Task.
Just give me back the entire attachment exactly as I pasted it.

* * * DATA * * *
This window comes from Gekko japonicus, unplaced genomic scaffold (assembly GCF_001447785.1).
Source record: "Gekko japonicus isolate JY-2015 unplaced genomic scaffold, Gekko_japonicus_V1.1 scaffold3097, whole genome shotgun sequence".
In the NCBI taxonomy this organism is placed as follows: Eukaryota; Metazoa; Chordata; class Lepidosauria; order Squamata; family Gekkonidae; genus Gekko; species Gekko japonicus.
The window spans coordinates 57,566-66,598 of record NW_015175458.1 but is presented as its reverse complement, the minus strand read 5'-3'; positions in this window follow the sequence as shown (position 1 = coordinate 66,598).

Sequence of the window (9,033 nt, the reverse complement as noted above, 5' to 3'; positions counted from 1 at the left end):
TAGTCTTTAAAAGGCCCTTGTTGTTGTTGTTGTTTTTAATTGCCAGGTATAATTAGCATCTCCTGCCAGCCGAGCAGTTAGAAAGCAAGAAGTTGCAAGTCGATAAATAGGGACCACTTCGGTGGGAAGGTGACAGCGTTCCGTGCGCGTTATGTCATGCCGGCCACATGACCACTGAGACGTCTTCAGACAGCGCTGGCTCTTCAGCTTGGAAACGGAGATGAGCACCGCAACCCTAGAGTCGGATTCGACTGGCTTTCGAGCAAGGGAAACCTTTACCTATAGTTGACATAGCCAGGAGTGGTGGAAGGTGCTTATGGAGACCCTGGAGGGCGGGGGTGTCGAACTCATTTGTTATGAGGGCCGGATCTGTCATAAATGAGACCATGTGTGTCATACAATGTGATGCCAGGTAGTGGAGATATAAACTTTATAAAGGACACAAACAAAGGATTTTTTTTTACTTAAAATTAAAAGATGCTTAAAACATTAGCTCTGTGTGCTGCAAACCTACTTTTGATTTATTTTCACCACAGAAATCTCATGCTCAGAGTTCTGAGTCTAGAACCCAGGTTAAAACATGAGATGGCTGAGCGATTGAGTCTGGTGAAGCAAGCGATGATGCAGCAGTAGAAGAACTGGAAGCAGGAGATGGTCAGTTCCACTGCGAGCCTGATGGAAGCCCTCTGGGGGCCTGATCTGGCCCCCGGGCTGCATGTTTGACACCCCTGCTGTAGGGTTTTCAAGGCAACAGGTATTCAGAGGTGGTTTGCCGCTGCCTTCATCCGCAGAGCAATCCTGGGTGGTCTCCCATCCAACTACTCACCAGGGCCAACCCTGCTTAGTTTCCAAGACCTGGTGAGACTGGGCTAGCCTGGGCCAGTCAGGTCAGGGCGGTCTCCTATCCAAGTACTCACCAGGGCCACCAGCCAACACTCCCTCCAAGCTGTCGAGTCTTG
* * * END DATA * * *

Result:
This window comes from Gekko japonicus, unplaced genomic scaffold (assembly GCF_001447785.1).
Source record: "Gekko japonicus isolate JY-2015 unplaced genomic scaffold, Gekko_japonicus_V1.1 scaffold3097, whole genome shotgun sequence".
In the NCBI taxonomy this organism is placed as follows: Eukaryota; Metazoa; Chordata; class Lepidosauria; order Squamata; family Gekkonidae; genus Gekko; species Gekko japonicus.
The window spans coordinates 57,566-66,598 of record NW_015175458.1 but is presented as its reverse complement, the minus strand read 5'-3'; positions in this window follow the sequence as shown (position 1 = coordinate 66,598).

Sequence of the window (9,033 nt, the reverse complement as noted above, 5' to 3'; positions counted from 1 at the left end):
TAGTCTTTAAAAGGCCCTTGTTGTTGTTGTTGTTTTTAATTGCCAGGTATAATTAGCATCTCCTGCCAGCCGAGCAGTTAGAAAGCAAGAAGTTGCAAGTCGATAAATAGGGACCACTTCGGTGGGAAGGTGACAGCGTTCCGTGCGCGTTATGTCATGCCGGCCACATGACCACTGAGACGTCTTCAGACAGCGCTGGCTCTTCAGCTTGGAAACGGAGATGAGCACCGCAACCCTAGAGTCGGATTCGACTGGCTTTCGAGCAAGGGAAACCTTTACCTATAGTTGACATAGCCAGGAGTGGTGGAAGGTGCTTATGGAGACCCTGGAGGGCGGGGGTGTCGAACTCATTTGTTATGAGGGCCGGATCTGTCATAAATGAGACCATGTGTGTCATACAATGTGATGCCAGGTAGTGGAGATATAAACTTTATAAAGGACACAAACAAAGGATTTTTTTTTACTTAAAATTAAAAGATGCTTAAAACATTAGCTCTGTGTGCTGCAAACCTACTTTTGATTTATTTTCACCACAGAAATCTCATGCTCAGAGTTCTGAGTCTAGAACCCAGGTTAAAACATGAGATGGCTGAGCGATTGAGTCTGGTGAAGCAAGCGATGATGCAGCAGTAGAAGAACTGGAAGCAGGAGATGGTCAGTTCCACTGCGAGCCTGATGGAAGCCCTCTGGGGGCCTGATCTGGCCCCCGGGCTGCATGTTTGACACCCCTGCTGTAGGGTTTTCAAGGCAACAGGTATTCAGAGGTGGTTTGCCGCTGCCTTCATCCGCAGAGCAATCCTGGGTGGTCTCCCATCCAACTACTCACCAGGGCCAACCCTGCTTAGTTTCCAAGACCTGGTGAGACTGGGCTAGCCTGGGCCAGTCAGGTCAGGGCGGTCTCCTATCCAAGTACTCACCAGGGCCACCAGCCAACACTCCCTCCAAGCTGTCGAGTCTTG